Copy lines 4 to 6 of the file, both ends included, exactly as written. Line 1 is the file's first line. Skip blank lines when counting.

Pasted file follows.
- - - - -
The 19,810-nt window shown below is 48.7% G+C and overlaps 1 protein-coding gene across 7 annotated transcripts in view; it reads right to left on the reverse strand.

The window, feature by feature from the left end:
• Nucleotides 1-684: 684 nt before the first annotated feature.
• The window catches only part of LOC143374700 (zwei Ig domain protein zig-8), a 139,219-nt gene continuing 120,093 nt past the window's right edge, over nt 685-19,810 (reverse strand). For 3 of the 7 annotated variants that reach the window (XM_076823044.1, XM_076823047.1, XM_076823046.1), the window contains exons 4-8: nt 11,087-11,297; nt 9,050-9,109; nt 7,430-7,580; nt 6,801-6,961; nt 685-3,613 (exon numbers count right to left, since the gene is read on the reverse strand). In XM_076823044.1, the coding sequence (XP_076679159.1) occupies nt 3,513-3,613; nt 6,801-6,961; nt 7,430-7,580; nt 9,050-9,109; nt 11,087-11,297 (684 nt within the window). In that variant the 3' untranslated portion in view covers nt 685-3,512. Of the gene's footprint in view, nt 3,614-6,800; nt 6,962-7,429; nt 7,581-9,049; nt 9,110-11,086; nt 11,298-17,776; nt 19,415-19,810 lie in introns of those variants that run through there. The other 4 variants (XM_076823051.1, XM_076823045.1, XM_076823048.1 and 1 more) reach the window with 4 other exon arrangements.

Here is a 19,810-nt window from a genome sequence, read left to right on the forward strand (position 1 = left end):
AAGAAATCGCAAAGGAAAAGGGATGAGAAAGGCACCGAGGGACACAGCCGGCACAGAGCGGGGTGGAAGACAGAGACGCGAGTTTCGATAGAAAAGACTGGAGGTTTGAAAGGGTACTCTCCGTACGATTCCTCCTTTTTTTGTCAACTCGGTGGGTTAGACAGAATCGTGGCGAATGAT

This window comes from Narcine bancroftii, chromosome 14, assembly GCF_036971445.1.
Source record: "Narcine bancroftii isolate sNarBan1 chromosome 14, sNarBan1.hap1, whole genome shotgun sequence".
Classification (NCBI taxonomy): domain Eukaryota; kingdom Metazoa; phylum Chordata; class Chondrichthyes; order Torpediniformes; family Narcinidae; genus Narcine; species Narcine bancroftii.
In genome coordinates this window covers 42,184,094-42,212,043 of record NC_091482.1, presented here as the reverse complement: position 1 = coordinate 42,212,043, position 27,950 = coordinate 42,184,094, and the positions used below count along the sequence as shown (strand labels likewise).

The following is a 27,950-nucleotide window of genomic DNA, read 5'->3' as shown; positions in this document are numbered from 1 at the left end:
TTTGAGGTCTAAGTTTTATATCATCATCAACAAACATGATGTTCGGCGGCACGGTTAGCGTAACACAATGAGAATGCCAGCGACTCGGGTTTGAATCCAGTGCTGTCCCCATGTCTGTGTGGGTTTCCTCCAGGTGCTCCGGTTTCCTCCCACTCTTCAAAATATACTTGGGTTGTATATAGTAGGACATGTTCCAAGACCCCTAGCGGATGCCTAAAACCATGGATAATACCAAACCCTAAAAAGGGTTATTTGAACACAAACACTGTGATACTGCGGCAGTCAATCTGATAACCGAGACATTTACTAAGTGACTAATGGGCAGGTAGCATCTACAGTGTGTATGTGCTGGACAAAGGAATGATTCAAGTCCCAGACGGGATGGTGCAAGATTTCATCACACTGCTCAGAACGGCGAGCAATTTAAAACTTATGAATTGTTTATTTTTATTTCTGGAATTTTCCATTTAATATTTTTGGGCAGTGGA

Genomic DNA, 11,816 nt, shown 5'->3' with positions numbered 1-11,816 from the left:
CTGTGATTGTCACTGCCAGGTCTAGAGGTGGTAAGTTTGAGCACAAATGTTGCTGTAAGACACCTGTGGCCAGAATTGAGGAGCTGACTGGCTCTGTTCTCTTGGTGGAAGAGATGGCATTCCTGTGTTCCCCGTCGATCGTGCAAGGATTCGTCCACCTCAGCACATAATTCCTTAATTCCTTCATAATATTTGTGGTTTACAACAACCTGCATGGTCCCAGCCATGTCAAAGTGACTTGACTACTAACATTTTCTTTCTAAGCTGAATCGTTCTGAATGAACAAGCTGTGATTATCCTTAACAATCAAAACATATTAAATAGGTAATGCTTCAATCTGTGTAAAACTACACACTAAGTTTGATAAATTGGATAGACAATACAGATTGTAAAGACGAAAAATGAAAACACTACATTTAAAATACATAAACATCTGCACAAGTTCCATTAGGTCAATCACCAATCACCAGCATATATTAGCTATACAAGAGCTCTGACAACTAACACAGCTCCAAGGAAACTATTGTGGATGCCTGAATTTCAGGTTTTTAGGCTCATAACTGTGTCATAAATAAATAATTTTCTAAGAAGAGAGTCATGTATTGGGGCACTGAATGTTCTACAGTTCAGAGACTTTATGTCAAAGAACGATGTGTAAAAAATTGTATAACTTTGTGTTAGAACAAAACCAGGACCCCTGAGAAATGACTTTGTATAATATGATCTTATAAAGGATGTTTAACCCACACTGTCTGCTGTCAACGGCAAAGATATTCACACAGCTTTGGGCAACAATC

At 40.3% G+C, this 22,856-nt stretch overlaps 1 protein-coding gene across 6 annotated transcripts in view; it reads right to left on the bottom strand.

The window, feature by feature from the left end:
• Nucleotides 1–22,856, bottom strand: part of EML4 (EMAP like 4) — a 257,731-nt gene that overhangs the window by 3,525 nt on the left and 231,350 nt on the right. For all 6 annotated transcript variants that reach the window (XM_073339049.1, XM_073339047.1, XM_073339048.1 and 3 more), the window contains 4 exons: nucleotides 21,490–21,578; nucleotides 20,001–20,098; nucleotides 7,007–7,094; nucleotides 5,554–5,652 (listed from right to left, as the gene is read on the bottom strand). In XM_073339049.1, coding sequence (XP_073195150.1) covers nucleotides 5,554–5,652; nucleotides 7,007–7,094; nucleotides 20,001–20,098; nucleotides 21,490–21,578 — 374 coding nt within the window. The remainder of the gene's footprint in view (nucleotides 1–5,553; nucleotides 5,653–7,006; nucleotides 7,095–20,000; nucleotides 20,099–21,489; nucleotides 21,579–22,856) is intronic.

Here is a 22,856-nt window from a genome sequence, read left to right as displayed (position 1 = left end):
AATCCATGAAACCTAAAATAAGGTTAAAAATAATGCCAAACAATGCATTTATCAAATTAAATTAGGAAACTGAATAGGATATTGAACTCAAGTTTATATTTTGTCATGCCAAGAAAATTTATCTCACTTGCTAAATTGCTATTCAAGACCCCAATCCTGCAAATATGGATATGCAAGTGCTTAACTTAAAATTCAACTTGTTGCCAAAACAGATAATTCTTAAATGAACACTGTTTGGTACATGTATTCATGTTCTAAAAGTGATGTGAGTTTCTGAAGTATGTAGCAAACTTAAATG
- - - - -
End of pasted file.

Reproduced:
• The window catches only part of LOC143374700 (zwei Ig domain protein zig-8), a 139,219-nt gene continuing 120,093 nt past the window's right edge, over nt 685-19,810 (reverse strand). For 3 of the 7 annotated variants that reach the window (XM_076823044.1, XM_076823047.1, XM_076823046.1), the window contains exons 4-8: nt 11,087-11,297; nt 9,050-9,109; nt 7,430-7,580; nt 6,801-6,961; nt 685-3,613 (exon numbers count right to left, since the gene is read on the reverse strand). In XM_076823044.1, the coding sequence (XP_076679159.1) occupies nt 3,513-3,613; nt 6,801-6,961; nt 7,430-7,580; nt 9,050-9,109; nt 11,087-11,297 (684 nt within the window). In that variant the 3' untranslated portion in view covers nt 685-3,512. Of the gene's footprint in view, nt 3,614-6,800; nt 6,962-7,429; nt 7,581-9,049; nt 9,110-11,086; nt 11,298-17,776; nt 19,415-19,810 lie in introns of those variants that run through there. The other 4 variants (XM_076823051.1, XM_076823045.1, XM_076823048.1 and 1 more) reach the window with 4 other exon arrangements.

Here is a 19,810-nt window from a genome sequence, read left to right on the forward strand (position 1 = left end):
AAGAAATCGCAAAGGAAAAGGGATGAGAAAGGCACCGAGGGACACAGCCGGCACAGAGCGGGGTGGAAGACAGAGACGCGAGTTTCGATAGAAAAGACTGGAGGTTTGAAAGGGTACTCTCCGTACGATTCCTCCTTTTTTTGTCAACTCGGTGGGTTAGACAGAATCGTGGCGAATGAT